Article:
In his seminal text Coding-Decoding, cultural theorist Stuart Hall questioned the role of the public in perceiving media content. With a certain degree of simplification, the conclusions he had drawn concerned the active role of the public in the perceiving of messages. He had deduced three ideal-case scenarios in which the public either accepts the dominating concept of the message, opposes it completely, or accepts only a part through the process of critical reflection. If we would to transpire these cases to the pondering of the perception of street art, it could be argued that in either case the artwork has a significant impact on the subject which perceives it. After all, the arenas of existence for urban art today have become greater in numbers. It is not only the surface of the wall that is the vessel for graffiti art, but also virtual reality, video art, human body and endless iterations of social media platforms in the digital world. Today, a street art piece, especially if created by an emerging artist, must survive the machinery of public discussion, the cruelty of the market and, to a certain degree, the judgment of fellow artists and art professionals. Even if we consider the scenario of opposing the message as well as the appeal of an urban art piece, there is still the issue of interacting with it. This is reflected in the inherently postmodern nature of urban art – it is present in the world.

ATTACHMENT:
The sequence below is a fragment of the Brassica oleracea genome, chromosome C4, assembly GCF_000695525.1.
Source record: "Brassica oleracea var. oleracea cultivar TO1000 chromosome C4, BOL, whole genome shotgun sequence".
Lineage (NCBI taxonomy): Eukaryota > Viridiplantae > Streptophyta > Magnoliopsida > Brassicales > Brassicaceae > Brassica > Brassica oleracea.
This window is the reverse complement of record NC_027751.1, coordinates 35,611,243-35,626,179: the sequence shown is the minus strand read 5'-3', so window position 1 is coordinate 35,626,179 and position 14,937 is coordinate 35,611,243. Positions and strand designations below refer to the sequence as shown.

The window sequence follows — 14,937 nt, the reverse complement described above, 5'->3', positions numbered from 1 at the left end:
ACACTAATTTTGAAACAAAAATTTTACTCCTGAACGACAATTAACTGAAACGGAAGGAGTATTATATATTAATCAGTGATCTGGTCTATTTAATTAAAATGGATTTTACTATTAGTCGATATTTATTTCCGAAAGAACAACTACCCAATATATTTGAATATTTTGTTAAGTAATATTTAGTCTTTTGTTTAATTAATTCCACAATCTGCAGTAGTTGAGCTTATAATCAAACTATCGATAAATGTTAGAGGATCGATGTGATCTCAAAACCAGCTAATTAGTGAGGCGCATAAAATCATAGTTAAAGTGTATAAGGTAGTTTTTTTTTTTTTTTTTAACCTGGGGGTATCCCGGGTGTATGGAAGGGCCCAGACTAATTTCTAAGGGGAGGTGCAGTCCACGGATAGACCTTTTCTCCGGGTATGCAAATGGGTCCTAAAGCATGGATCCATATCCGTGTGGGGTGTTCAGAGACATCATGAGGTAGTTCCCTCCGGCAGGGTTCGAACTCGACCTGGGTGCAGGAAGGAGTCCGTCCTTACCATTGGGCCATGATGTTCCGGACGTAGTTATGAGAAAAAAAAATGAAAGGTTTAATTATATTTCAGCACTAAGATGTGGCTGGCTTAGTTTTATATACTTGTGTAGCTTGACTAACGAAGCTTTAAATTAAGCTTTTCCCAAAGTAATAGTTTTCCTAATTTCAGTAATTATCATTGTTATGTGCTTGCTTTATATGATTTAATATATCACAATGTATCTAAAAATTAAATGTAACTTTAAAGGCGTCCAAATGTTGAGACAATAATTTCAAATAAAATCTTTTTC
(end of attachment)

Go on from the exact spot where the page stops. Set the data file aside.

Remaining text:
The notion of appeal as understood in modernity has been interpreted through a different kind of deliberation. Perhaps it can be argued that the appeal of urban art resides somewhere in the space bordered by Roland Barthes’ concepts of plaisir and jouissance. We seem to be told by our friends, society and the public what exactly constitutes the object of our affection. It is the socially regulated idea and a socially sanctioned enjoyment of an artwork, or any cultural text for that matter. However, there is the other side – it is the sense of inscribing oneself into the work of art. This is the aesthetics which incorporates the artist’s drive to convey his message, almost like the notion of romanticism - presenting the artist as the hero. This is the aesthetics which carries the possibility of inscribing one’s identity and ideology into the art. It is a moment when we become the girl who is throwing the brick or the girl holding the balloons. This is an aesthetics which feels so personal and intimate, yet it is composed of elements which are not “just our own”. This is where the beauty of urban art lies.
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